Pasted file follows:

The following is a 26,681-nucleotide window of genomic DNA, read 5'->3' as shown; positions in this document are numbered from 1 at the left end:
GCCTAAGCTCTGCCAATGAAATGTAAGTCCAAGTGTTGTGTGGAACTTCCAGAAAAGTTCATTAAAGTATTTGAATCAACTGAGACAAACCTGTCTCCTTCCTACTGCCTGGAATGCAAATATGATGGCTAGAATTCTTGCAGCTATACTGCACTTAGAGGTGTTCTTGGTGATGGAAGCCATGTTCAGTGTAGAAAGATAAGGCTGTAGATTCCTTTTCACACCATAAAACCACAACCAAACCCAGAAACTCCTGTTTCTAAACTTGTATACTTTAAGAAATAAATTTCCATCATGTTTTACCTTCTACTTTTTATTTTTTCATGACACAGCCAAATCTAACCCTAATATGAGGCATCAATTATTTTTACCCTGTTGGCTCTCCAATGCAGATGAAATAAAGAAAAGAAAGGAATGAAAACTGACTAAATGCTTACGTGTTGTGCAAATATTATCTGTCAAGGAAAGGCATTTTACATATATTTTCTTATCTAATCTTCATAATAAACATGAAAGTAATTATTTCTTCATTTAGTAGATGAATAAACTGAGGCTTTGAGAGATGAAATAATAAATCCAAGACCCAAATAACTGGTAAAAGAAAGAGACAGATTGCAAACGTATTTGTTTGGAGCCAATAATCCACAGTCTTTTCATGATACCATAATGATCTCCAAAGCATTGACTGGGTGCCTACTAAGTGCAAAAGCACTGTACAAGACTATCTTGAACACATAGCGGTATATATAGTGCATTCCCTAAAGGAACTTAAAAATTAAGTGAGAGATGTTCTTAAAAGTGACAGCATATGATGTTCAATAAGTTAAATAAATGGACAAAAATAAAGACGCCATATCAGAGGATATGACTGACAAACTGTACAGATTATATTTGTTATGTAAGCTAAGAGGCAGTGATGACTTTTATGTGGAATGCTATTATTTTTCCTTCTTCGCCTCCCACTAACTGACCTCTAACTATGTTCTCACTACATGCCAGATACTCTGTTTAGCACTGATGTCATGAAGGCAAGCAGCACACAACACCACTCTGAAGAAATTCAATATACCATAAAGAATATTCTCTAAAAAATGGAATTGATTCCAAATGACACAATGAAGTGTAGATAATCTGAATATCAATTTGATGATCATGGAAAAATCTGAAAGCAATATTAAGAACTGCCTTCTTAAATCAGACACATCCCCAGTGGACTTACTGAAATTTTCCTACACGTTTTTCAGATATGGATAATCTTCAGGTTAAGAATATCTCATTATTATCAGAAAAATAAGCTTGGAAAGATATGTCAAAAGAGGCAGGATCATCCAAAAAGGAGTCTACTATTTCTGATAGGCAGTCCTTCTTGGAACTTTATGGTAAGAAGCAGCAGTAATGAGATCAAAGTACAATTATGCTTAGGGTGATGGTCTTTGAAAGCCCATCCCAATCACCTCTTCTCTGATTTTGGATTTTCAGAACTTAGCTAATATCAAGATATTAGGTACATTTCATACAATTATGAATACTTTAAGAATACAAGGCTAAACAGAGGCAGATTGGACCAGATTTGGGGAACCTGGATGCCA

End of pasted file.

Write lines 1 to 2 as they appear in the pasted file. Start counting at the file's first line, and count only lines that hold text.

The following is a 26,681-nucleotide window of genomic DNA, read 5'->3' as shown; positions in this document are numbered from 1 at the left end:
GCCTAAGCTCTGCCAATGAAATGTAAGTCCAAGTGTTGTGTGGAACTTCCAGAAAAGTTCATTAAAGTATTTGAATCAACTGAGACAAACCTGTCTCCTTCCTACTGCCTGGAATGCAAATATGATGGCTAGAATTCTTGCAGCTATACTGCACTTAGAGGTGTTCTTGGTGATGGAAGCCATGTTCAGTGTAGAAAGATAAGGCTGTAGATTCCTTTTCACACCATAAAACCACAACCAAACCCAGAAACTCCTGTTTCTAAACTTGTATACTTTAAGAAATAAATTTCCATCATGTTTTACCTTCTACTTTTTATTTTTTCATGACACAGCCAAATCTAACCCTAATATGAGGCATCAATTATTTTTACCCTGTTGGCTCTCCAATGCAGATGAAATAAAGAAAAGAAAGGAATGAAAACTGACTAAATGCTTACGTGTTGTGCAAATATTATCTGTCAAGGAAAGGCATTTTACATATATTTTCTTATCTAATCTTCATAATAAACATGAAAGTAATTATTTCTTCATTTAGTAGATGAATAAACTGAGGCTTTGAGAGATGAAATAATAAATCCAAGACCCAAATAACTGGTAAAAGAAAGAGACAGATTGCAAACGTATTTGTTTGGAGCCAATAATCCACAGTCTTTTCATGATACCATAATGATCTCCAAAGCATTGACTGGGTGCCTACTAAGTGCAAAAGCACTGTACAAGACTATCTTGAACACATAGCGGTATATATAGTGCATTCCCTAAAGGAACTTAAAAATTAAGTGAGAGATGTTCTTAAAAGTGACAGCATATGATGTTCAATAAGTTAAATAAATGGACAAAAATAAAGACGCCATATCAGAGGATATGACTGACAAACTGTACAGATTATATTTGTTATGTAAGCTAAGAGGCAGTGATGACTTTTATGTGGAATGCTATTATTTTTCCTTCTTCGCCTCCCACTAACTGACCTCTAACTATGTTCTCACTACATGCCAGATACTCTGTTTAGCACTGATGTCATGAAGGCAAGCAGCACACAACACCACTCTGAAGAAATTCAATATACCATAAAGAATATTCTCTAAAAAATGGAATTGATTCCAAATGACACAATGAAGTGTAGATAATCTGAATATCAATTTGATGATCATGGAAAAATCTGAAAGCAATATTAAGAACTGCCTTCTTAAATCAGACACATCCCCAGTGGACTTACTGAAATTTTCCTACACGTTTTTCAGATATGGATAATCTTCAGGTTAAGAATATCTCATTATTATCAGAAAAATAAGCTTGGAAAGATATGTCAAAAGAGGCAGGATCATCCAAAAAGGAGTCTACTATTTCTGATAGGCAGTCCTTCTTGGAACTTTATGGTAAGAAGCAGCAGTAATGAGATCAAAGTACAATTATGCTTAGGGTGATGGTCTTTGAAAGCCCATCCCAATCACCTCTTCTCTGATTTTGGATTTTCAGAACTTAGCTAATATCAAGATATTAGGTACATTTCATACAATTATGAATACTTTAAGAATACAAGGCTAAACAGAGGCAGATTGGACCAGATTTGGGGAACCTGGATGCCA